Last week, a record number of school and university students joined the #schoolstrike4climate movement: 70,000 worldwide. This may seem like a drop in the ocean given the global number of young people still in education, but it ought to be seen for what it is – a worldwide movement growing at a phenomenal rate. When 15-year old climate activist Greta Thunberg started her climate strike in front of the Swedish parliament in August 2018 she was completely alone. Now her call is being taken up around the world. The movement has grown by 70,000% in the space of just over 20 weeks.
By anybody’s reckoning, that is amazing.
There is no central leadership, no “membership”. It’s a movement. A movement of young people, outraged by the complacency with which world leaders are prepared to sacrifice the future on the altar of short-term profit.
Likewise, the Extinction Rebellion movement is spreading across the world. And climate emergency resolutions are being passed in cities around the world, including Oakland,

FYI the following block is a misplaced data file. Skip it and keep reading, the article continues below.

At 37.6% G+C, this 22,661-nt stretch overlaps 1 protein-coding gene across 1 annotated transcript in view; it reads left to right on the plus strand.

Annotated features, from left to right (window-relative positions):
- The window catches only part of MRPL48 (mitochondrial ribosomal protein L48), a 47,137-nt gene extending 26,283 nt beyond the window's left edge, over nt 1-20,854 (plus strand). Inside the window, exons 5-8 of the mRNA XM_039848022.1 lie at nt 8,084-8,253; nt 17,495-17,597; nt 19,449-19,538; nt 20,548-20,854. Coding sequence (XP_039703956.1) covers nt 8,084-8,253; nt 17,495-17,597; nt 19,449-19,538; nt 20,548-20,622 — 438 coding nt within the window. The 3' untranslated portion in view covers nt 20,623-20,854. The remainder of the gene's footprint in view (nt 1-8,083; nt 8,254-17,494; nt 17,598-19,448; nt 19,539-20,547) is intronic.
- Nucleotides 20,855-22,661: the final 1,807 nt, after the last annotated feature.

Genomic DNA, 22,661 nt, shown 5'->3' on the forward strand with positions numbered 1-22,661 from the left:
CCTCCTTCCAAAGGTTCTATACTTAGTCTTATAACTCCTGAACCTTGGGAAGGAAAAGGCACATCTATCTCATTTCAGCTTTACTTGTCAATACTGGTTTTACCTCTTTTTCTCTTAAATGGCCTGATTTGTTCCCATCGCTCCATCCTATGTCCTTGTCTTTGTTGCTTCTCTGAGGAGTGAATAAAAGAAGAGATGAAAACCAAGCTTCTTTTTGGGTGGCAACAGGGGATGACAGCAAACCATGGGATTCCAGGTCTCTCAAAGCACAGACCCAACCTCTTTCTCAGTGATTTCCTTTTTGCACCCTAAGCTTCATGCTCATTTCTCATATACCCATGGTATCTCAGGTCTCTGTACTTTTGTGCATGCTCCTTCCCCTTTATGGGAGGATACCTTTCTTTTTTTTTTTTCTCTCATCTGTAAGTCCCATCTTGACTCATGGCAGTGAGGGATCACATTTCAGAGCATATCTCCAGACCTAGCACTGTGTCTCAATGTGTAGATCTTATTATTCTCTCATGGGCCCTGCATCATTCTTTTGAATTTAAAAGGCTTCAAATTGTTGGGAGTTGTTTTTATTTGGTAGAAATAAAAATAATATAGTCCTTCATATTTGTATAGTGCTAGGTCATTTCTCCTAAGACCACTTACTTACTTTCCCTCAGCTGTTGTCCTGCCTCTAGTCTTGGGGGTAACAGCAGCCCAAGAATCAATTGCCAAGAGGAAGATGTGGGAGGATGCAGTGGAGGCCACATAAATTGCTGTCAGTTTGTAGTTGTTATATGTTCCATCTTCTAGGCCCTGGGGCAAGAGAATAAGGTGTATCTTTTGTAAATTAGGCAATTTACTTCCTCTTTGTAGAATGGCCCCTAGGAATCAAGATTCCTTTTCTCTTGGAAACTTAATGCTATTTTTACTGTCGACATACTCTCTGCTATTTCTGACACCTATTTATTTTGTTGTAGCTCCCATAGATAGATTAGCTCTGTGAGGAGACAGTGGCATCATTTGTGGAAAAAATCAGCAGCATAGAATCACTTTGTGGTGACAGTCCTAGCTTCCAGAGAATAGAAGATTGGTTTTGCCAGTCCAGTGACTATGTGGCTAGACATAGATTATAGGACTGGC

Santa Cruz, London, Bristol, Vancouver. Populations covered by governments that have declared a climate emergency now exceed 17.5 million citizens in four English-speaking countries alone.
This is the way forward now. Maybe not the only way forward, but a way forward that does not rely on the goodwill of the one percent. We need to support and help build the school student strike in any way we can. We need to support and participate in all acts of non-violent protest and direct action that put climate breakdown and the broader Earth systems crisis on the agenda. We need to do all we can to help spread the Climate Emergency resolutions and declarations, not just at city and local council level, but also at the level of local organisations, particularly trade union branches and political parties. And we need to do it now.
Mike Hembury is an Anglo-Berliner originally from Portland, England. He’s a writer, translator, musician, coder, sailor, environmentalist and guitar nerd in no particular order. He is the author of New Clone City, nominated as a “Hot Berlin Read” by Exberliner magazine. You can follow Mike on Twitter here: twitter.com/schnappz